To correct the grade you can use a rototiller to make the process much easier. Correct the level of the subsoil by removing high grades and placing fill in lower areas.

Spread 2 inches of topsoil over the subsoil then till the soil so it's nicely blended. This will help to prevent drainage problems between both layers of soil. This should be followed by at least 4 inches of the topsoil placed over the soil. Add loam that is clear of any debris, including roots, weed seeds, pesticides, and stones. If you will be doing this yourself, use a landscape rake and work the topsoil to the proper grade.

Installing Rolls of Sod

Sod Installation

Step 3 - It's time to test and correct any soil issues. You can add organic materials such as lime or sulfur-based nutrients. Any recommendations will depend on the pH levels, the nutrients in your soil, and the type of soil.

You should run a soil test but if you prefer not to, the standard for each 1.000 square feet of new lawn should be 2 lbs of basic phosphorus and potassium, 50 to 100 lbs of lime in areas with acidic soil, and 3 to 6 cubic yards of material such as peat moss or compost.

You can be sure you have an equal amount of material by dividing it in half. Take half and distribute it while walking in one direction and the other half while walking crisscross. When you are done, till the material into the top 6 inches of the soil. Smoothly, rake the soil then tamp it down using a roller.

Step 4 – It's time to prepare the lawn for sod by raking the area that will be replanted until it's smooth. Be sure to remove any debris such as stones or vegetation that has risen to the surface from tilling. Once you are pleased with the outcome, water the ground and check for puddles. Keep in mind, puddles form where there are depressions. After the soil has dried, take soil from higher areas and fill in the depressions.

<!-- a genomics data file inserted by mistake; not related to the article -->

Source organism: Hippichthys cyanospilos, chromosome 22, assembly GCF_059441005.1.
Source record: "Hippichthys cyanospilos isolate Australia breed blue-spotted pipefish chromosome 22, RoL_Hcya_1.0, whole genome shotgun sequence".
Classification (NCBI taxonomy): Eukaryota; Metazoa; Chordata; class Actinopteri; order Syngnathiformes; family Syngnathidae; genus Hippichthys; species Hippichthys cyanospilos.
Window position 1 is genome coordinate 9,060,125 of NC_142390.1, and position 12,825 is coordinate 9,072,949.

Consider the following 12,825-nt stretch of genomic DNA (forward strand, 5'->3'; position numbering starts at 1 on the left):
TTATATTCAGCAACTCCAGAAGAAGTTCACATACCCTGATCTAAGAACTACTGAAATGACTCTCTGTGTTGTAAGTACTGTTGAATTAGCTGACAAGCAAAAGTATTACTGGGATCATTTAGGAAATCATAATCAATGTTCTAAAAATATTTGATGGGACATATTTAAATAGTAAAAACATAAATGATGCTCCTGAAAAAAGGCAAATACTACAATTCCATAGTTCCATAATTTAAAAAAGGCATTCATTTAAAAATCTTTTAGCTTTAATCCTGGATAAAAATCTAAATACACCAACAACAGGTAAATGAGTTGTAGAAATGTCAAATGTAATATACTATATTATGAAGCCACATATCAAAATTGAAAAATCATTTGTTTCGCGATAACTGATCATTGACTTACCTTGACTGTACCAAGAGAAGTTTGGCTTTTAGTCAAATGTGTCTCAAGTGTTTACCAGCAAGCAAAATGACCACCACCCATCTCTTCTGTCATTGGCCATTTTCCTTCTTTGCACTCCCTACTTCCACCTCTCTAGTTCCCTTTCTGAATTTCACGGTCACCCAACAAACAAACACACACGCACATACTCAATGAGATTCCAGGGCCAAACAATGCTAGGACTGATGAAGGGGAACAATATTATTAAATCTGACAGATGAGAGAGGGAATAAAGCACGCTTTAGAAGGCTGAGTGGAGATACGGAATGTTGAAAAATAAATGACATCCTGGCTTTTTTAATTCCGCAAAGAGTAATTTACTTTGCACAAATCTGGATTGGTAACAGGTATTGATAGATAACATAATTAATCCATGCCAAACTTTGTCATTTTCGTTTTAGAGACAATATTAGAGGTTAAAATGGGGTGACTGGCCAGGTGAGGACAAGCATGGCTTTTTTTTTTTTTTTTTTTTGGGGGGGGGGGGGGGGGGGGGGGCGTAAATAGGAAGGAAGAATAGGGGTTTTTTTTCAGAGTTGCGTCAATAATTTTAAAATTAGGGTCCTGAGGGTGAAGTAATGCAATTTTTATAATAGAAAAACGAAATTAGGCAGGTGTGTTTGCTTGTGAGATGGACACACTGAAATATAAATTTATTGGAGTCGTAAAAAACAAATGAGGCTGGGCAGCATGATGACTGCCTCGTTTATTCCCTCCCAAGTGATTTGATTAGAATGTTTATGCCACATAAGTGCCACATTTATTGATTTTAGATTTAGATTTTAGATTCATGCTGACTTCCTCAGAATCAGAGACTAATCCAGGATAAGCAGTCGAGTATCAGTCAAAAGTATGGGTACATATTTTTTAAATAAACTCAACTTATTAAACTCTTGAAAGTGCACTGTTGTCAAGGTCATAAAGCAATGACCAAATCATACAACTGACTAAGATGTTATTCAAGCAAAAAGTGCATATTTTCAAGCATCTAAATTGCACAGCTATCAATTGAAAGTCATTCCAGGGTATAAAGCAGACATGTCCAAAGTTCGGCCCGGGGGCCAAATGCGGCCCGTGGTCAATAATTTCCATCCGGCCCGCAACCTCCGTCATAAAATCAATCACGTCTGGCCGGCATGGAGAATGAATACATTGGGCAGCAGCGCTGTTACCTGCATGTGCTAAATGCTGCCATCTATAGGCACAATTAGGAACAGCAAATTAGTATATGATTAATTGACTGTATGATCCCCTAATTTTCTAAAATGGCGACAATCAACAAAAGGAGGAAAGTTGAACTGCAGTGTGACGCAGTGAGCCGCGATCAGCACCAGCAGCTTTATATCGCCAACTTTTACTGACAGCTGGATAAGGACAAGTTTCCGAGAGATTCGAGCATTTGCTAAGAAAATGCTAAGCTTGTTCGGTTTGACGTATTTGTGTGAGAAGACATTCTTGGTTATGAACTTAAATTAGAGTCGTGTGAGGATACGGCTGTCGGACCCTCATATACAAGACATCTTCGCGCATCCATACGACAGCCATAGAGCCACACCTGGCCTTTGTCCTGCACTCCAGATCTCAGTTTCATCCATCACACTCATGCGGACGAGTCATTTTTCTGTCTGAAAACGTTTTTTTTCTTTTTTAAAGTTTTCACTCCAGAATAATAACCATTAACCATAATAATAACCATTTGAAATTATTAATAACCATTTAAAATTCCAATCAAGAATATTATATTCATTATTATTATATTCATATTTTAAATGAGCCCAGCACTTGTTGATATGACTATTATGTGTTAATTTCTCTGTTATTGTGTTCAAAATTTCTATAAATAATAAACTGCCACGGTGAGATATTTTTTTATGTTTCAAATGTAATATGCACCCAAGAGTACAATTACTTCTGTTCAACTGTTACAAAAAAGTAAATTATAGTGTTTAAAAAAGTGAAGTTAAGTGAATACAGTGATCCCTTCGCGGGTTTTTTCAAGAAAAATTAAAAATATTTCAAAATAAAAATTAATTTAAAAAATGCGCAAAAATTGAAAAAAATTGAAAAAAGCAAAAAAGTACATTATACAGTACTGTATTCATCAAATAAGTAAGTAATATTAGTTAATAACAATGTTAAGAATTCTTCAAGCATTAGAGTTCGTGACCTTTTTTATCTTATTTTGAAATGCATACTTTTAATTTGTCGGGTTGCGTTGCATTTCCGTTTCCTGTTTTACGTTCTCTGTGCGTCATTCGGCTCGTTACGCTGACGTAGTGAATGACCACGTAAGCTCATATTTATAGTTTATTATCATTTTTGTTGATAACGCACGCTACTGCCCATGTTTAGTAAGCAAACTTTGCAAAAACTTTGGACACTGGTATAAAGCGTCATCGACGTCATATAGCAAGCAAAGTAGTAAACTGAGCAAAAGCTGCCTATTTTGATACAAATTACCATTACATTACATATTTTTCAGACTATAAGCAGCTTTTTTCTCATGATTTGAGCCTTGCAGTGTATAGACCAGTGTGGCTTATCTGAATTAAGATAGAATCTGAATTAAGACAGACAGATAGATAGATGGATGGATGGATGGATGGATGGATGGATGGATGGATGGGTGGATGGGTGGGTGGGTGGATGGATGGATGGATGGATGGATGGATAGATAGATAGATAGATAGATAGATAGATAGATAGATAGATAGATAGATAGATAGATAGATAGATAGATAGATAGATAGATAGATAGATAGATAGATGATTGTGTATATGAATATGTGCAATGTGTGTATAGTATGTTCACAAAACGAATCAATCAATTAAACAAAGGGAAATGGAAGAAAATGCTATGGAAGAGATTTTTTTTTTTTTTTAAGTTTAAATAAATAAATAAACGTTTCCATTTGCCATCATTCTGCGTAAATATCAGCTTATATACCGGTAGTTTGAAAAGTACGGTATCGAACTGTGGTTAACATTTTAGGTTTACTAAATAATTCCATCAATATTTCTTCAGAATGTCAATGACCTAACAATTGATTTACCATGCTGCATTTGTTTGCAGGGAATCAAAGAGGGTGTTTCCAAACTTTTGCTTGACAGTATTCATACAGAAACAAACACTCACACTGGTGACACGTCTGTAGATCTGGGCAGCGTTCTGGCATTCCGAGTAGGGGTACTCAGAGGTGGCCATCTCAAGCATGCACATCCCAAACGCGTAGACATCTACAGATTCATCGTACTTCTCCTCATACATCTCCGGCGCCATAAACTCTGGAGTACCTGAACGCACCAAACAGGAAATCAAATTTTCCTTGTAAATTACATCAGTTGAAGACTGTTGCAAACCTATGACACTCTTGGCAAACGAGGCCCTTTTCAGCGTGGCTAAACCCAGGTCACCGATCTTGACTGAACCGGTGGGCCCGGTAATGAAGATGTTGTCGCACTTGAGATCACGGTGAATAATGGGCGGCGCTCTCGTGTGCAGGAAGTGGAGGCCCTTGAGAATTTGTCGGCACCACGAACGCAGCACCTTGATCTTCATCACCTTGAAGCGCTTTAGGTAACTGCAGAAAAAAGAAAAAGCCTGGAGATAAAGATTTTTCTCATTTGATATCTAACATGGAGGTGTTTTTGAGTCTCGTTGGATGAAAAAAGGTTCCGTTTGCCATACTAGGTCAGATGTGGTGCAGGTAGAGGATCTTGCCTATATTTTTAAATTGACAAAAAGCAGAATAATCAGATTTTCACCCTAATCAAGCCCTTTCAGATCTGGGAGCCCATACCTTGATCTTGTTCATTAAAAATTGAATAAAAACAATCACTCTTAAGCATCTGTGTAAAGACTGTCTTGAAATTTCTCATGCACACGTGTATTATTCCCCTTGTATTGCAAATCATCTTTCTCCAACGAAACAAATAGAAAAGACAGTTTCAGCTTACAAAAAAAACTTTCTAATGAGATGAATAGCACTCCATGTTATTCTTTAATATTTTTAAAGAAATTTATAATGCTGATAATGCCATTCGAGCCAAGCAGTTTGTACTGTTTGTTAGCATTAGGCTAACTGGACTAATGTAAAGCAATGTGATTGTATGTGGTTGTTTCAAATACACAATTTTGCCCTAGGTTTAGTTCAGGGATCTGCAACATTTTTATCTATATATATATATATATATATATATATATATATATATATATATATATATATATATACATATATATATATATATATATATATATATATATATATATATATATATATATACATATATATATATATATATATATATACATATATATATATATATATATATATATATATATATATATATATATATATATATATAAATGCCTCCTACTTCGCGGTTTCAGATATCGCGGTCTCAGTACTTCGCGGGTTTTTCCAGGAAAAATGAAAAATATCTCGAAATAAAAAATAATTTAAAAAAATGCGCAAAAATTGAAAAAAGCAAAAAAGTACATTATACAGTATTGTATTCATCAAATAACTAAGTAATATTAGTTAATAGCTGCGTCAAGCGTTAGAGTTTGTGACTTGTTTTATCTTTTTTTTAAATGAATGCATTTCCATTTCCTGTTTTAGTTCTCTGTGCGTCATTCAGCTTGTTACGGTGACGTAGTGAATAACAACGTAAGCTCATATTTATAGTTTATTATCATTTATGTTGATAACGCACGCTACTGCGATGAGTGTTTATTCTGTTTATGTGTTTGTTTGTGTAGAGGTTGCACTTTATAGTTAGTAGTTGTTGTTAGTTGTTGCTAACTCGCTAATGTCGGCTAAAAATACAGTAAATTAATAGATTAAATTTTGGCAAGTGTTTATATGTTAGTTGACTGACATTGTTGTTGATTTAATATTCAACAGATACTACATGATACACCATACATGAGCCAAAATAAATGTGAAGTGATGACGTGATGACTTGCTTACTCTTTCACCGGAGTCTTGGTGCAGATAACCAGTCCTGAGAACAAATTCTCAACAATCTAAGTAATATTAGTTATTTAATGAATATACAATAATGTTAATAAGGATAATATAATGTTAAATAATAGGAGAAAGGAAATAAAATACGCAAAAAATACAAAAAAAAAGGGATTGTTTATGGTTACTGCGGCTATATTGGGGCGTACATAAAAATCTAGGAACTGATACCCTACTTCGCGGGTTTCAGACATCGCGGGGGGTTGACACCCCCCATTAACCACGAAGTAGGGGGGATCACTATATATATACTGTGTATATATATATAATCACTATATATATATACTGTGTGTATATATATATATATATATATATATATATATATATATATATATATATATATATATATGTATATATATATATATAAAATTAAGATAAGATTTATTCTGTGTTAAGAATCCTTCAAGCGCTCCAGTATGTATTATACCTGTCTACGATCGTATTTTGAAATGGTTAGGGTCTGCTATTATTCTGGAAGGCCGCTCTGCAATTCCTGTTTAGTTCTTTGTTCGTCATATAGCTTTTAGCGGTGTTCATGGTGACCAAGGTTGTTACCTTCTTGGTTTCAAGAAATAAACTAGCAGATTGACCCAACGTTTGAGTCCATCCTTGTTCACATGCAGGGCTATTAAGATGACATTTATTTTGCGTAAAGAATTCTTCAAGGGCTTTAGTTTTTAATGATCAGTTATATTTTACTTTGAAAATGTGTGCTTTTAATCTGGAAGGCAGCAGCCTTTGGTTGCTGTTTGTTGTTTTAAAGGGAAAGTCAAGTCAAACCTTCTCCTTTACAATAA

Take a lawn roller to the prepared soil to create a firm base for the sod. Fill the roller approximately 1/3 full of water and roll the soil until your footprints are not more than 1/2 inch deep.

Finish the preparations by thoroughly watering the area 2 days before planting.

Step 5 – It's time to lay the soil. Apply a starter fertilizer high in phosphorus at a ratio of around 2:1:1 or 1:1:1. Lightly water the area where you want to start.

Lay the sod over one section of lawn at a time. Place the first row along a straight line like along a fence or the patio.

Also, a straight line will reduce the amount of cutting you will need to do. You can use a sharp-bladed knife or a cutting tool, whichever you prefer. Be sure the last row is a full strip even if that means making the row before narrower. When it comes to contoured borders, overlap them with sod and trim the excess where needed later on. Reminder, try and install the sod the same day it's delivered. Should you have any sod left over, unroll it in a shady place, lightly water it, and use it the next day.

In some areas of the country and with various kinds of grass, the sod will be delivered in pallets of rectangular pieces instead of rolls. If the sod is in the form of brick, lay it out on your lawn as if you were building a wall. The pattern will help with drainage and help the sod fill in better or more completely.

On the other hand, if you are installing the sod on a slope, start laying the sod at the lowest point. You want to stake each piece in three places to prevent any slippage. The stakes should be spaced equally and set in from the sod strip's edges by at least 6 to 8 inches.

Rolling Out Grass Sod

Grass Sod Being Rolled Out

After you have laid the sod, firm it down using a roller that is 1/3 full. If the roller is too heavy, it can lead to the sod slipping. In hot weather, water the sod lightly before rolling, it will keep it from slipping. After rolling, immediately soak to a soil depth of 6 to 8 inches.

Step 6 - Over the first month or so, show a lot of care with the lawn. You must be patient as the sod will take time to grow and root into the ground. Once the sod is laid, show as much caution as possible in order to prevent it from being damaged.

Reduce any activities or foot traffic for at least 3 weeks. Plan on the need for continual watering before you lay down the sod, not in the aftermath. Not providing enough water is one of the biggest reasons for the lawn failing and over-watering is a very close second. Rule of thumb, water at least twice a day along with watering during the afternoon. Keep the soil moist at a depth of 1 to 2 inches.

That said, check to ensure the soil will not stay saturated for long periods of time or the soil might not root. Reduce watering to every second or third day once the soil starts rooting which is around 2 weeks. After 4 weeks, the lawn can survive for longer periods of time without water.

NOTE – do not fertilize your new lawn for approximately 6 weeks then it's recommended you follow up by fertilizing with 1/2 pound nitrogen per 1,000 square feet.